Barry Jones, even if his heart takes him in a different direction, acknowledges that Burke’s analysis was prescient and brilliant. He writes: “The traditional/conservative view (set out with prophetic insight by Edmund Burke in October 1790) was to see man/woman in a received social context…People are born with a history, the product of organic processes…”13 Jones is insightful to characterise Burke as a ‘traditionalist’ here. A conservative is committed to tradition. But it is also true that members of the labour movement, as discussed further in this essay, are committed to tradition – their own. A traditionalist approach can be a resource for a variety of political parties, such as Australian Labor.
In arguing about the relevance of Burke’s ideas for the ALP it is necessary to mention, without overwhelming the reader, some of the issues in contention. And also to understand the political movement discussed.
Thus, this essay: First, touches on the Australian Labor Party from the perspective of the author who spent over forty years in the labour movement. Second, applies critical analysis and develops some working hypotheses about the Australian Labor tradition and Burkean ideals. Third, tests those hypotheses against several complications —including the party’s Socialist Objective, and ideological rifts, and the context of economic reform under the Hawke/Keating government. Finally, rather than pinning Burke down as a Whig, radical, conservative, or liberal, it would be best to say his instinct, theory, and actions in favour of true liberty are an inspiration for the ages and, indeed, for the Australian labour movement.
Next, I reflect on my experience of the ALP, politics through the lens of the local. All political parties have grassroots, where traditions grow and flourish, where the formation of new members begins, where the life of the party is renewed. At my first ALP branch, in Beverly Hills in suburban Sydney, most of the members and the leadership were mildly right-wing Labor, supportive of Whitlam, and interested in intra-party ideological conflict only at the margins.
I joined at the end of 1973 in my first year of university, applying after the November 1973 State election, the fourth loss in a row for NSW Labor against Premier Askin’s Liberal/Country Coalition government; Whitlam was then in office as prime minister, elected on 2 December the previous year; Pat Hills was replaced as NSW Labor leader and as NSW leader of the opposition by Neville Wran.
My local branch’s membership, all volunteers, included old timers, new migrants, and young people inspired by Whitlam and Wran.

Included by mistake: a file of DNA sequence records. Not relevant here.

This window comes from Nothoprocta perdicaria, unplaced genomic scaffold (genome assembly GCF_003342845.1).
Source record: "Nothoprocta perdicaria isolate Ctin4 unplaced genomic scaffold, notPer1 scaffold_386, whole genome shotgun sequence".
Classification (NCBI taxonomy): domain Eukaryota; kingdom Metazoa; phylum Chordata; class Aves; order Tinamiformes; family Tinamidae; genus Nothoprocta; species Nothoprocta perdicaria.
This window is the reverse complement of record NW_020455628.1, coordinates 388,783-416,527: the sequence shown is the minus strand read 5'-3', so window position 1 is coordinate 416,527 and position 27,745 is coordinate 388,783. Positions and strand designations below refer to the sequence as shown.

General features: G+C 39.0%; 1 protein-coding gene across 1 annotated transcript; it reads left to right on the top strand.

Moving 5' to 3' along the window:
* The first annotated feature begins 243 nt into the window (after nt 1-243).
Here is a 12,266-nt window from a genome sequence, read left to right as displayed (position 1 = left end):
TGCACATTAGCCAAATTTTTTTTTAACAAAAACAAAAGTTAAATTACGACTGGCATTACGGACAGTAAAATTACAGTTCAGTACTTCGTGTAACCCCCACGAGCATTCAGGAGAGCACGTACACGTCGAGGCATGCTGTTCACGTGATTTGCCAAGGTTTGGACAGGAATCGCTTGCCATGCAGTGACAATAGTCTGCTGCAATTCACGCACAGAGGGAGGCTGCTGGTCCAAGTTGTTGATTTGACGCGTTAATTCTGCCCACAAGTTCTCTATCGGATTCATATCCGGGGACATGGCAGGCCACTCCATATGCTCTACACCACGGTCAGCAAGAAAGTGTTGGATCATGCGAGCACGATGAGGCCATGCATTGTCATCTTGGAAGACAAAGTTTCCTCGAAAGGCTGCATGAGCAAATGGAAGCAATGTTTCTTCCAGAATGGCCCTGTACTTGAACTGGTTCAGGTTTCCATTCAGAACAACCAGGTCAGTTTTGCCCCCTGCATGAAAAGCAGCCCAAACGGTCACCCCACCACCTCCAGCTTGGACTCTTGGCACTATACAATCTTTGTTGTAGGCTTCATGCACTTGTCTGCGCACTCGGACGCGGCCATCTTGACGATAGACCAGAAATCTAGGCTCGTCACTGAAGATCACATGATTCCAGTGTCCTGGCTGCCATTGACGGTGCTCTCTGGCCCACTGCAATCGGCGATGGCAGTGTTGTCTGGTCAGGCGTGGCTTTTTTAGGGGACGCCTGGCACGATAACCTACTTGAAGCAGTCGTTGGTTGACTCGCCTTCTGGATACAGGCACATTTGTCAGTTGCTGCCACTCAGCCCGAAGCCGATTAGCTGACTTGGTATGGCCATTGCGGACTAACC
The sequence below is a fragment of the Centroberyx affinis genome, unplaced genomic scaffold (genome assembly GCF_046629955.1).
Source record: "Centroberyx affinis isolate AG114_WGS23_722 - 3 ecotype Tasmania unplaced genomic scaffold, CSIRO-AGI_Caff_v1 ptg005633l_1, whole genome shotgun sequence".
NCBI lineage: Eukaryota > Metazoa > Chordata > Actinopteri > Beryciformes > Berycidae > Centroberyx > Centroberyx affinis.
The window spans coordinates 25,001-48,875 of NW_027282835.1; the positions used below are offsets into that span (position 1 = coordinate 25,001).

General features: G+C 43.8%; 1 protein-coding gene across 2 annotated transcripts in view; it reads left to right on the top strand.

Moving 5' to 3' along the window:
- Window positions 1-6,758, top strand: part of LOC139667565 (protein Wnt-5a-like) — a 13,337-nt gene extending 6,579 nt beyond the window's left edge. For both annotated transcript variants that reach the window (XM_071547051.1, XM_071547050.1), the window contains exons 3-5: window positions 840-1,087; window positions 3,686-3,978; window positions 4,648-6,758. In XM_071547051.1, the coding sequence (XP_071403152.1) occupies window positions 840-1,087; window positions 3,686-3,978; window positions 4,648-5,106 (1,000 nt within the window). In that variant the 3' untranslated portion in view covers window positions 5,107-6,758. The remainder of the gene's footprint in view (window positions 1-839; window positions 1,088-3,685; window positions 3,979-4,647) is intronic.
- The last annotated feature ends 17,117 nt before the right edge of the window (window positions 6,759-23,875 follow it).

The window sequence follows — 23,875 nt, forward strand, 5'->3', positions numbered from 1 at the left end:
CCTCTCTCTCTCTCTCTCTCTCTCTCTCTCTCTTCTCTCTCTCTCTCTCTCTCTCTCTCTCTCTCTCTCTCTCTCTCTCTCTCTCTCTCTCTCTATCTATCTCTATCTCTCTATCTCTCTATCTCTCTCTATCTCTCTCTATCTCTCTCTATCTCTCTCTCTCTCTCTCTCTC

Tom Togher, the branch president, a Commonwealth Bank manager, was a veteran of the ALP Group era when, several decades before, the Catholic Church in alliance with ALP moderates fought to wrest control off communist and communist-influenced sympathisers across the labour movement.14
In Young Street, Penshurst, where my family lived, ALP branch member Mike Klemencic, a public servant, resided across the road from my brother and me (we both joined around the same time). A Croatian migrant, he hated Tito, despised the far right-wing associations of some of his erstwhile compatriots (“Ustashi!”) and deeply admired Whitlam. For him, Whitlam was like a refined European leader. I found Klemencic an inspiring figure, knowledgeable about contemporary global politics, an autodidact of the best sort — curious, provocative, and full of energy in discussing ideas, events and personalities; radical in rhetoric, conservative in temperament.
His wife was starting university as a mature-age student and was critiquing the world through a feminist and mildly Marxist perspective. The latter annoyed her husband —and their spirited, though never terribly angry, debates were an education.
One of the Organisers of the Federated Rubber and Allied Workers’ Union, George Le Fevre, was also a Beverly Hills branch member. He talked about the need to boost workers’ compensation entitlements in his industry, characterised by unmasked work in fumy tyre factories, with manual labour prone to injuries, with lousy or non-existent redundancy or superannuation benefits. So many years later, I do not remember much of what he said. But I vividly recall his fear of stopping work through injury or retirement, and the prospect of living poorly.
Another new recruit was a final-year civil engineering student, I remember only as Mr Booth, decidedly better dressed than anyone else, and also inspired by Whitlam. But he was regarded with suspicion in St George Young Labor, then in the hands of romantics aligned to the official ALP left (as they liked to see themselves), the NSW Unions and Labor Steering Committee.15
Looking back, the membership in this microcosm of the ALP in NSW were a sober, cautious lot, inspired by social democratic radicalism, conservative by inclination, optimistic about the potential for social change — in the main, idealists without illusions.